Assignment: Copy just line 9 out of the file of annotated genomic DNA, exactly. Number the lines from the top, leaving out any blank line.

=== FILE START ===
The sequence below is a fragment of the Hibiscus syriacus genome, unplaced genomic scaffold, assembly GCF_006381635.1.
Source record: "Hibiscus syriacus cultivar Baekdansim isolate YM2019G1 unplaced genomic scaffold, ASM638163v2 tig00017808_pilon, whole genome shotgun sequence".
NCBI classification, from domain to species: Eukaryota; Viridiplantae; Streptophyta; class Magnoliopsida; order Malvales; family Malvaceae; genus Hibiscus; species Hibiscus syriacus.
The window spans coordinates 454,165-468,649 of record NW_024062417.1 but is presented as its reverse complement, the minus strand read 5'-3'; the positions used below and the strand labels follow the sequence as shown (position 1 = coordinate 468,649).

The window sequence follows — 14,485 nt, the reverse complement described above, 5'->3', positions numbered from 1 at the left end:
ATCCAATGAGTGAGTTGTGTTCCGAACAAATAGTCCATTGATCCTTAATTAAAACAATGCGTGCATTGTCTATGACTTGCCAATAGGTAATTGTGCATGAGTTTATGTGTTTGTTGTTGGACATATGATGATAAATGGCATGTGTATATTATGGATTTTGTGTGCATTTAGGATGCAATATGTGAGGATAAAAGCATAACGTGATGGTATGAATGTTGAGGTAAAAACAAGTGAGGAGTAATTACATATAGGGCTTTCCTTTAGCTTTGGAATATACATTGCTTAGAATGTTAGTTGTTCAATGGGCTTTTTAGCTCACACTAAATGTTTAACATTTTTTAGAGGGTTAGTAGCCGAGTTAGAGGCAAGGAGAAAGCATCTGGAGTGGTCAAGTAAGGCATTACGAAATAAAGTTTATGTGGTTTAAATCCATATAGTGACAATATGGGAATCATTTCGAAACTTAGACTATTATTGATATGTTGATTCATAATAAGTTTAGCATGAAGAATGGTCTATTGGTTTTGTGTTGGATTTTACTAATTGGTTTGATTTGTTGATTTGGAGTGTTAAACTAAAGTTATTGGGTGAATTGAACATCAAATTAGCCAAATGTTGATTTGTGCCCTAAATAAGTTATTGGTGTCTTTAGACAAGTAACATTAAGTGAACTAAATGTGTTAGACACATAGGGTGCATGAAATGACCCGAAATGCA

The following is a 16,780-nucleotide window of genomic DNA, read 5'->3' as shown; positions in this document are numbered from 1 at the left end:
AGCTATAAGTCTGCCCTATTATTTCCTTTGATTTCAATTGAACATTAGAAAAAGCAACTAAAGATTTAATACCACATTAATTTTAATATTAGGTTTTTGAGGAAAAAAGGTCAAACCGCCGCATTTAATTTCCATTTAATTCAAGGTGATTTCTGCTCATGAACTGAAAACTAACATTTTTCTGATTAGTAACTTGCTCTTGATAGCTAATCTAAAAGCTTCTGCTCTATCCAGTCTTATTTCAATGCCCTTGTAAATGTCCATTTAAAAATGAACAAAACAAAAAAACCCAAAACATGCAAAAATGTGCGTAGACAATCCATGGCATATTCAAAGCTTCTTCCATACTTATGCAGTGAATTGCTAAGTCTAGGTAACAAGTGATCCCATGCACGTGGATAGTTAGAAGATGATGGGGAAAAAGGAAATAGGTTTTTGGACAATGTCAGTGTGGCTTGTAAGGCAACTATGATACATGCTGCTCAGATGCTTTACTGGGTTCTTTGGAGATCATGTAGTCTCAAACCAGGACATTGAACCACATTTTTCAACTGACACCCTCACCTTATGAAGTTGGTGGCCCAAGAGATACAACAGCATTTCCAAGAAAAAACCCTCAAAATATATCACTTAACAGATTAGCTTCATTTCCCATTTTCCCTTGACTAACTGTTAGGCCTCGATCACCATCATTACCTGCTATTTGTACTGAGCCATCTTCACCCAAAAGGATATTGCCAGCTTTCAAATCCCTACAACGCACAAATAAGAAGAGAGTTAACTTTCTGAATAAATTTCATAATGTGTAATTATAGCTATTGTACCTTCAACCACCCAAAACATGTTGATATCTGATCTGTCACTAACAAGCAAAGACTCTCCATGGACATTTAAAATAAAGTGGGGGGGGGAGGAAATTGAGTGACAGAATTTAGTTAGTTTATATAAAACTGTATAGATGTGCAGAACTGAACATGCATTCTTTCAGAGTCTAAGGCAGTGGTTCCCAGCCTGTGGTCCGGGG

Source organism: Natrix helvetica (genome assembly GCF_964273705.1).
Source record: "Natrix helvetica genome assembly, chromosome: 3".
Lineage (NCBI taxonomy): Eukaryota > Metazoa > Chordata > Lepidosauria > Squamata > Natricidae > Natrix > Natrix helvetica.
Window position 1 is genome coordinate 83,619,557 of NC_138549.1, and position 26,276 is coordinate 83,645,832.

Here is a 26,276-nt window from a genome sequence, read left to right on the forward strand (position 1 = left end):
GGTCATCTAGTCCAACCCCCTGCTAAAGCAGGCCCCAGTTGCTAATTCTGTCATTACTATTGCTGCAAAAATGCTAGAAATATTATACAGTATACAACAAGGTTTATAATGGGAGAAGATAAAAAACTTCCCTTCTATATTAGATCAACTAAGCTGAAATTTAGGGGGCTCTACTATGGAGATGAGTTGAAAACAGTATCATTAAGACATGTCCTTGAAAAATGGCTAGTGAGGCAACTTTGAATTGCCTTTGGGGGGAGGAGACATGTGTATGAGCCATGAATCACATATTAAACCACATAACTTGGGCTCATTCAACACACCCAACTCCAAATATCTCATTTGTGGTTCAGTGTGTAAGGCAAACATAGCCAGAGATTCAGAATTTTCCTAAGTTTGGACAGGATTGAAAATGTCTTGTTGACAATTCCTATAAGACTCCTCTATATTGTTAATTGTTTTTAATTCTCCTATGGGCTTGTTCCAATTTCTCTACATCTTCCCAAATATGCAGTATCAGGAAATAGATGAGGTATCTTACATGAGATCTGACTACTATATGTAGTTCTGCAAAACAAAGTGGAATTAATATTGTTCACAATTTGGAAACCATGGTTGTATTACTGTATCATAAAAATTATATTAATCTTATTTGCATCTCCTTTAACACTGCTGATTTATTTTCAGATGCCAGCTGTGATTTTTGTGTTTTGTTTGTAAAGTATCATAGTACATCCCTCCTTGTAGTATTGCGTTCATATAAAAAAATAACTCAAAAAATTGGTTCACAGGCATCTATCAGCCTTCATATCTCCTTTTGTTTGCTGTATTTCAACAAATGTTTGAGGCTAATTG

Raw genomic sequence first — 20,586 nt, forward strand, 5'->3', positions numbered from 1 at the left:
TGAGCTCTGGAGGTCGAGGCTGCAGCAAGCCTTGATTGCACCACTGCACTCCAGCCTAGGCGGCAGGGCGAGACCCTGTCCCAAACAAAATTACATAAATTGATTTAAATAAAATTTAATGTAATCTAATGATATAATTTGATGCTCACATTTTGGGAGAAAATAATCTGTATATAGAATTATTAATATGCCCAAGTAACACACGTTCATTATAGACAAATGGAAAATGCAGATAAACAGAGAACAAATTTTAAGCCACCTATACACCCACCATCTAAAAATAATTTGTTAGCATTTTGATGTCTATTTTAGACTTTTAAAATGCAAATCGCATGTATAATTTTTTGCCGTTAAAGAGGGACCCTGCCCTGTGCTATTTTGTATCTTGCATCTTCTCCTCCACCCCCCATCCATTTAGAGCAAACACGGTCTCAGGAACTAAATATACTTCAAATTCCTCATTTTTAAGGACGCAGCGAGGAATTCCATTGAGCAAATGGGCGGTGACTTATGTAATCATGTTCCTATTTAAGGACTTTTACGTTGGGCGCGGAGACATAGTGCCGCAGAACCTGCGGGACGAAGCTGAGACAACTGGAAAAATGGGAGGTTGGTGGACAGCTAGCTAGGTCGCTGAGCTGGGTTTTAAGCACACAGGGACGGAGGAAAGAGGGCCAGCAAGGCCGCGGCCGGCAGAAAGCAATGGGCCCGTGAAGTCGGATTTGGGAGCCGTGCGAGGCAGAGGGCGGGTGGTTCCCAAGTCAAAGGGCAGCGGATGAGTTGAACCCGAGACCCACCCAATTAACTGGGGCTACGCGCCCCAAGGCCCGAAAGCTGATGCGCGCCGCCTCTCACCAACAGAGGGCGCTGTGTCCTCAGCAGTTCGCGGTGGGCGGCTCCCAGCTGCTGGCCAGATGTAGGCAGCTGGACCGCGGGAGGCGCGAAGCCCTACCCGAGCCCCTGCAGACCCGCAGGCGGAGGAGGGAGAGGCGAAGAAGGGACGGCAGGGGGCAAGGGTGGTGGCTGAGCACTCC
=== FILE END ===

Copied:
Source organism: Natrix helvetica (genome assembly GCF_964273705.1).